Depending on your security policy, you can configure anti-malware and anti-ransomware filters to display a warning message or delete a message before it reaches a user. Popular vendors who provide cloud services and email services such as Google (G Suite) and Microsoft (Microsoft 365 Exchange) protect customers against spam.

Read these blog posts about Exchange Online Protection, Advanced Threat Protection and Threat Intelligence for Microsoft 365 to learn more how to protect users who work with email.

Router Configuration

Routers that are configured improperly can be used to start ransomware attacks. Attackers usually scan standard ports for widely used services to detect which port is open and try initiate an attack using that port.

That’s why it’s important to configure firewall on routers to protect against ransomware infiltration. You are also advised to block access to unused ports. Another thing you can do is change standard port numbers to custom (unused) port numbers if possible.

What you can do next is configure URL filtering and ad blocking. Advertising can be used to infect with malware. Malicious advertising is known as “malwertising”. Websites with a bad reputation that are used to distribute malicious content should be blocked by using URL filters on routers providing internet access for users in your organization. Modern software can add new malicious sites to configuration of content filters dynamically to keep the URL filtering system up to date.

Train Your Employees

A single user’s device can be the entry point for a company-wide ransomware attack. Human error ranks at the top of ransomware statistics. It is important to train employees in your organization so that they understand and recognize ransomware threats and infection methods.

By conducting cybersecurity trainings for employees at your organization, you can reduce malware infection incidents related to human error and inadvertent breaches, and, by that, you improve ransomware protection at your organization. Tell users that they should not open suspicious emails, click all links provided in emails, click ad banners on websites, enable macros when opening documents attached to email messages, click executable files or open other potentially risky content. Provide them with examples of social engineering techniques. Users should use strong passwords and enable two-factor authentication.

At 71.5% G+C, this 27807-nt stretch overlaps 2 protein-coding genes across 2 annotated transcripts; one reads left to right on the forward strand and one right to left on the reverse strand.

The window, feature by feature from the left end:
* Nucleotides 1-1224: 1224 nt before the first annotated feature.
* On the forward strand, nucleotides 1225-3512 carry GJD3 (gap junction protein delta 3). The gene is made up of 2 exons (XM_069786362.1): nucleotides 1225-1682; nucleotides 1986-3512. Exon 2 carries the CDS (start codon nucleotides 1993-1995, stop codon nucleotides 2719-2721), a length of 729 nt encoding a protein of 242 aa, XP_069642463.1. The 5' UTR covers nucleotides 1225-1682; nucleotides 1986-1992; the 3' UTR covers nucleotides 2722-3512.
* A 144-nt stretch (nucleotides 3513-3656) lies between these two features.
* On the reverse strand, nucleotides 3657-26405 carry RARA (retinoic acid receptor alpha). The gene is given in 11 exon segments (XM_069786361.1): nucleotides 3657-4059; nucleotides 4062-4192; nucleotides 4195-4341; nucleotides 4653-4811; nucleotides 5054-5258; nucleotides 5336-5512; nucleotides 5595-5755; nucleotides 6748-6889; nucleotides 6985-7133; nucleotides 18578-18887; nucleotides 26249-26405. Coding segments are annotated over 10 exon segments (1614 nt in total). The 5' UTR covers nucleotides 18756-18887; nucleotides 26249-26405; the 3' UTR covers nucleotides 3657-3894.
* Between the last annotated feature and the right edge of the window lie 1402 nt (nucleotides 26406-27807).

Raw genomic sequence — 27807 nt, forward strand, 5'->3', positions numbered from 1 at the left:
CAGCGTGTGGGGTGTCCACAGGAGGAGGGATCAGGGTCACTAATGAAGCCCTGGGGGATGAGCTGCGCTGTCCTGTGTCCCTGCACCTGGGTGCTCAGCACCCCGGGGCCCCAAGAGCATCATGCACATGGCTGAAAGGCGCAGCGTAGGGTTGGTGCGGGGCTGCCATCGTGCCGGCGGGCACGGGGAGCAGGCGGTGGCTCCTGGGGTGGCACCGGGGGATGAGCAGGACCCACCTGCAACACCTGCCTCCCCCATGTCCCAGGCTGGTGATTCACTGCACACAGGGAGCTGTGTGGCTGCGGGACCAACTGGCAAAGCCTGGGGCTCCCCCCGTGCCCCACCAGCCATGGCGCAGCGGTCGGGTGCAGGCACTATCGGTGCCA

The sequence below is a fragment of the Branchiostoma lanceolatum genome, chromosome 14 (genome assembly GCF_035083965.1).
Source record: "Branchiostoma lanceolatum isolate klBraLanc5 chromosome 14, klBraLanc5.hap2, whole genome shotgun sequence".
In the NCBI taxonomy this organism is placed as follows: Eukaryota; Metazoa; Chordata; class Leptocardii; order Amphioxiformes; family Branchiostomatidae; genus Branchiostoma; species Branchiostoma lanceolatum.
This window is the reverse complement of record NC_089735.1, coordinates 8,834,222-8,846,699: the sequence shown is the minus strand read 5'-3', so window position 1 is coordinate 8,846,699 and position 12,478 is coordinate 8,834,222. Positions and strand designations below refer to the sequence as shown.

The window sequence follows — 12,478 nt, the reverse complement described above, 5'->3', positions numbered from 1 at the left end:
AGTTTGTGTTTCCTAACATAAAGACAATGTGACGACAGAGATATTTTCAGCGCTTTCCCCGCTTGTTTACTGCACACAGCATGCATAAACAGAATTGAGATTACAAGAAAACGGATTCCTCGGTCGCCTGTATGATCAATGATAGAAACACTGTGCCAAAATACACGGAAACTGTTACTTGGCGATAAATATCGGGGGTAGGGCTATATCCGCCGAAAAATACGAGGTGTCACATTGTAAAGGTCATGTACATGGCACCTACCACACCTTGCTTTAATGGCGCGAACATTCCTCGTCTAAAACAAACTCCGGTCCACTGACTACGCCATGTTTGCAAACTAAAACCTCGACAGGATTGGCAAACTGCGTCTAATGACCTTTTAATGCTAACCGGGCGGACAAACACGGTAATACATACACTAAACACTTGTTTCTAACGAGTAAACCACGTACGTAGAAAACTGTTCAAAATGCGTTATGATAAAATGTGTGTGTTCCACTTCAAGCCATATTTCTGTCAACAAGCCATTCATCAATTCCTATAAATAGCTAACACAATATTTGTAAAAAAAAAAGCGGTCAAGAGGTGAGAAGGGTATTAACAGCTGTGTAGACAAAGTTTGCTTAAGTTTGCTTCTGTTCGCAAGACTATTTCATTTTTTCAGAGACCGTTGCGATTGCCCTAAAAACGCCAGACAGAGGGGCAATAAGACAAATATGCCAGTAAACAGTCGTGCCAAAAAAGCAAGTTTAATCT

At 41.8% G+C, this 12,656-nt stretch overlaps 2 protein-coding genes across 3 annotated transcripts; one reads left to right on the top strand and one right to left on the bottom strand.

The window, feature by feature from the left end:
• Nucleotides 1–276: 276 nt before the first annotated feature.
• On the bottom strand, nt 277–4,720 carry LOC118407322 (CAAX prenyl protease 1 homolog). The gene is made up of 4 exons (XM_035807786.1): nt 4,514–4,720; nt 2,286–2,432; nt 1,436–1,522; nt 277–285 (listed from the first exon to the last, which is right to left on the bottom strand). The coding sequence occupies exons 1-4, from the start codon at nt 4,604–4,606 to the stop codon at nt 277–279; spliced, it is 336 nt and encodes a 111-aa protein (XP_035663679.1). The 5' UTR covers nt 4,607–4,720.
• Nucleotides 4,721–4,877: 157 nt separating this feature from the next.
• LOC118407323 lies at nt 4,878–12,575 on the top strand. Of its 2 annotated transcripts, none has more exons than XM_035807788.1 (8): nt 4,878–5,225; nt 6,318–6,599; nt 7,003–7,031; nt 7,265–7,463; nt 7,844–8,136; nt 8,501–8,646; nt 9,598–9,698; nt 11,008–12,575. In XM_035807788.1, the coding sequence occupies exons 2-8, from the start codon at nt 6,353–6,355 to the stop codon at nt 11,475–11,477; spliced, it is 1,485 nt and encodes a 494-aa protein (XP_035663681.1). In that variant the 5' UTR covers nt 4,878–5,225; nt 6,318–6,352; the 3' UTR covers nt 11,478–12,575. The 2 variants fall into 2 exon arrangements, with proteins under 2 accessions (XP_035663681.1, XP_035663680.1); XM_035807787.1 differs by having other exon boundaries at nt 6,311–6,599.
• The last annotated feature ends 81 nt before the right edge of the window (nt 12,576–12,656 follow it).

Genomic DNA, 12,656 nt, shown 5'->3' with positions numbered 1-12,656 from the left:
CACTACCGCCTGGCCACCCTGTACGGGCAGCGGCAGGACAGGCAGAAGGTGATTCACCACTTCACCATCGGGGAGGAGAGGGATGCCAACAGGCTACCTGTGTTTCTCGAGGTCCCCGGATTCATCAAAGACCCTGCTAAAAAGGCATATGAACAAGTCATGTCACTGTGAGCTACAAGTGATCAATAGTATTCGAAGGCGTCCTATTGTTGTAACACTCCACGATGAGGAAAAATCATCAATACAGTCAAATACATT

If you don’t raise employee awareness about ransomware attacks and cybersecurity threats in general but just block everything for them on your side, users can still bypass that protection. For example, employees can use their USB flash drives to copy information from/to work computers, connect personal laptops to a network of an organization, etc. So you should strike a balance between a strict security policy with hard restrictions and employee awareness. Otherwise, a strict security policy can make working processes hard and may interfere with employees’ daily work.

You should also ensure that employees are using strong passwords and respect the password change policy. Keep in mind that if complex passwords are changed too often, users usually can’t remember them unless they save these passwords in files as plain text or write down them on stickers attached near computers. This creates the threat of password leaks.

Restrict Permissions

Give users only those permissions that they strictly need to do their work based on the access policy. This means that a regular user must not have credentials of a domain administrator to write some files in a shared folder used by their department. If part of a user’s work is to back up their data, you can create a separate account and a separate backup repository for that user. The principle of least privilege allows you to reduce the risks of unauthorized access and improve ransomware protection. Use a dedicated account to access a backup repository where data backups are stored.